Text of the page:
Last Tuesday, the South Korean government announced plans to resume stalled construction on nuclear reactors in support of the government’s recent shift to a pro-nuclear energy policy (Reuters). This change comes with the election of President Yoon Suk-yeol, who made energy policy a key part of his political platform when running for office in April.
On October 28, in an address to the National Assembly, South Korean President Moon Jae-in announced that South Korea will be carbon-neutral by 2050. The announcement comes just two days after Japan’s declaration of the same goal and just over a month following China’s promise to achieve carbon neutrality by 2060 (Financial Times).
Recent social isolation and travel restriction measures imposed by countries including China and Italy have led to a significant decline in air pollution. Lockdown measures affecting 35 million people in China began in January.
On April 24, South Korea announced a $5.87 billion supplemental budget to fight unprecedented air pollution levels and boost exports. The budget includes subsidies for replacing old diesel-powered cars, buying air purifiers, and encouraging renewable energy technologies. It also proposes increasing export credit financing and creating jobs. For the full story, see https://uk.reuters.com/article/us-southkorea-economy-budget/south-korea….
On February 28, South Korea's energy ministry announced plans to suspend operations at four of its older coal-fired power plants from March to June in an effort to reduce air pollution. The ministry also plans to cap electricity output from other plants when air pollution levels are high and expand the use of low-sulfur coal. Coal power accounts for roughly 40% of South Korea's electricity. For the full story, see https://uk.reuters.com/article/us-southkorea-coal/south-korea-plans-tem….
Last week, both South Korea and the European Union noted they would be taking legal action in responses to “dieselgate,” the nickname given to the scandal on Volkswagen vehicles' nitrous oxide emissions. Last year, it was discovered that Volkswagen had intentionally misreported the amount of nitrous oxides that their cars emit outside of the laboratory. South Korea intends to file criminal charges against Volkswagen executives in the South Korean unit for falsely advertising their vehicles' emissions.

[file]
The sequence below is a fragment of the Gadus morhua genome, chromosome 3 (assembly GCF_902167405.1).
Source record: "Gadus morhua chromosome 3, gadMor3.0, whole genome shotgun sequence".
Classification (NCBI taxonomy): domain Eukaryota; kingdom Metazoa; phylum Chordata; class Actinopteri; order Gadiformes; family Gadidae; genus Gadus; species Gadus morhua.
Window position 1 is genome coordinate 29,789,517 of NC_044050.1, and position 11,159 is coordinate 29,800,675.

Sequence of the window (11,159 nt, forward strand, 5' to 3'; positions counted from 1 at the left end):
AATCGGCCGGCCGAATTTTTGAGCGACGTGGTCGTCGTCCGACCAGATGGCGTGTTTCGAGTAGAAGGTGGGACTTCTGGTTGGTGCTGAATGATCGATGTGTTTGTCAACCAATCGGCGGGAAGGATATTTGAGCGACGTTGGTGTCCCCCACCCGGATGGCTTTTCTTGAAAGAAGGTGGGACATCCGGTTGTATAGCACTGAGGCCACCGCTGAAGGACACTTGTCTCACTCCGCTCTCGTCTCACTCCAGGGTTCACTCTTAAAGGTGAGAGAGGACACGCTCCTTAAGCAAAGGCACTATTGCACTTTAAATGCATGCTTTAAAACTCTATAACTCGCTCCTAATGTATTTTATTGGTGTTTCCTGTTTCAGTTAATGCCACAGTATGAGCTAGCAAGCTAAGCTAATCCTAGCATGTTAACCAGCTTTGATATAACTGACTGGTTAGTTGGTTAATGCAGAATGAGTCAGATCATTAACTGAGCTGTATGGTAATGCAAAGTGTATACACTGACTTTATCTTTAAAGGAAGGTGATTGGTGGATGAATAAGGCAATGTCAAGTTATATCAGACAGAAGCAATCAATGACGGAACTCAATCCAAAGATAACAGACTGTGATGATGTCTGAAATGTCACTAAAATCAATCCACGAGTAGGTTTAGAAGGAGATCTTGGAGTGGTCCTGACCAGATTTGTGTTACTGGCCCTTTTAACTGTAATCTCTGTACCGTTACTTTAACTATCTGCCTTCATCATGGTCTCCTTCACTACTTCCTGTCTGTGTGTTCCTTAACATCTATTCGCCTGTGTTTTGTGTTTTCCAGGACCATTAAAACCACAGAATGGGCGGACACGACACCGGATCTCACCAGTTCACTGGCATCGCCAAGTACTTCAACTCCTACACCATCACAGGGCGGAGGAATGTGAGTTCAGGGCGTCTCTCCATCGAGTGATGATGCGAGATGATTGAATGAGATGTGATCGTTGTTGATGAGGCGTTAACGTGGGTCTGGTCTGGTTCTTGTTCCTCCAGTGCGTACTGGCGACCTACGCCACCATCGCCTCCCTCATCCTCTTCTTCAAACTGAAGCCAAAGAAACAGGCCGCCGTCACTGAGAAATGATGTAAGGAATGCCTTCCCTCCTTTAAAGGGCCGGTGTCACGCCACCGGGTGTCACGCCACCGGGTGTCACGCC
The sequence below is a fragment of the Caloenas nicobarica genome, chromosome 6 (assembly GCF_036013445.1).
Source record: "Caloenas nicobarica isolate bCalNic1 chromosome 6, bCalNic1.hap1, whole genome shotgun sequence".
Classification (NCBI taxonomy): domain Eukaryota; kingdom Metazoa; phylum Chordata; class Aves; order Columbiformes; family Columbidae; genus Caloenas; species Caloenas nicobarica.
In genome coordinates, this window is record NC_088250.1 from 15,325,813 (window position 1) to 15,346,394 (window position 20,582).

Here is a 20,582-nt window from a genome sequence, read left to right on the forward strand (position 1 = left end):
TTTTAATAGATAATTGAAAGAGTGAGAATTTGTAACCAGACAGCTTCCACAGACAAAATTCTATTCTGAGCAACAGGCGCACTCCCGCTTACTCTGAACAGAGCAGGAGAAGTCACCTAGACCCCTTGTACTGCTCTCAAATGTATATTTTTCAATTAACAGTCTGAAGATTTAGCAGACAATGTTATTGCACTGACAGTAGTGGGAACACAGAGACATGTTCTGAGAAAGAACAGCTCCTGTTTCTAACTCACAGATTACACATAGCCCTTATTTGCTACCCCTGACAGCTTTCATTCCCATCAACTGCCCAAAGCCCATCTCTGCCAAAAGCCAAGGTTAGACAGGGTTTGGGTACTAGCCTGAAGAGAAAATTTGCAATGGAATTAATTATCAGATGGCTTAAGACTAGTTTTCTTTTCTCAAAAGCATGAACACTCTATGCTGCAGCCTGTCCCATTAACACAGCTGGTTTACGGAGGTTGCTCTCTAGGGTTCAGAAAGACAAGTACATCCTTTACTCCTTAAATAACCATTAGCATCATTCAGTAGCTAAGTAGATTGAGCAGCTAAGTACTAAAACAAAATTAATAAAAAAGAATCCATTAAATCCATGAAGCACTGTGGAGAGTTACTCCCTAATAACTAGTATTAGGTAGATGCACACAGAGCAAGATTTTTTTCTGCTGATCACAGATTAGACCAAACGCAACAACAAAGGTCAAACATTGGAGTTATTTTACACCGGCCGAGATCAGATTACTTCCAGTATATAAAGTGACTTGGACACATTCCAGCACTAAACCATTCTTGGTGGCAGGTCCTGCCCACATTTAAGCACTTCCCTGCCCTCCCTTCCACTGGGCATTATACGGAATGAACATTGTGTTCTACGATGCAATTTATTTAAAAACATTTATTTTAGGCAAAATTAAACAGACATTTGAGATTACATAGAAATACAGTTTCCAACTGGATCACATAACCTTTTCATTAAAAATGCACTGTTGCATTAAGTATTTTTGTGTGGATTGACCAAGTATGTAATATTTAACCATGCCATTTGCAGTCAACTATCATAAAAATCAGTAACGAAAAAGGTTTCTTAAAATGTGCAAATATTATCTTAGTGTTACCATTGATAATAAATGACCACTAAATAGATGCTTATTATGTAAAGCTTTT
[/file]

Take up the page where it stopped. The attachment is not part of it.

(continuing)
India and Canada finalized the terms of their nuclear deal, allowing Canadian firms to sell uranium to India. A 1976 ban on the trade of nuclear materials with India, enacted after the nation used Canadian nuclear technology to build its first atomic bomb in 1974, previously halted the trade of Canada's large uranium resources, but India won an exemption in 2008 from the Nuclear Suppliers Group to trade nuclear supplies and technology despite not signing the nuclear Non-Proliferation Treaty.
China will launch an anti-dumping and anti-subsidy investigation into European Union solar manufacturing products, the Commerce Ministry said last week. The investigation will determine whether manufacturers are selling materials such as polysilicon, used to make panels, below cost. The investigation will also probe whether manufacturers received illegal subsidies. In September, the EU threatened to impose tariffs on Chinese solar panels after investigating claims by Germany, Italy, and other EU member states that dumping by China had caused prices to fall by as much as 75 percent.
China's state council will likely hold a meeting before the end of June to approve plans for the nuclear industry, according to Xu Yuming, the vice secretary general of the China Nuclear Energy Association. The nation is currently building at least 27 reactors and has 50 more planned, according to the China Nuclear Energy Association.
South Korea became the latest nation to approve a climate trading scheme last Wednesday as lawmakers agreed to cap greenhouse gas emissions. The scheme places a cap on emissions from industry, generators, and even large universities, encouraging a move toward energy efficiency. The measure may lead to savings, as South Korea is the fifth largest importer of oil and the second largest importer of liquefied natural gas. Under the plan, firms can trade emissions permits or buy offsets from U.N. backed energy projects.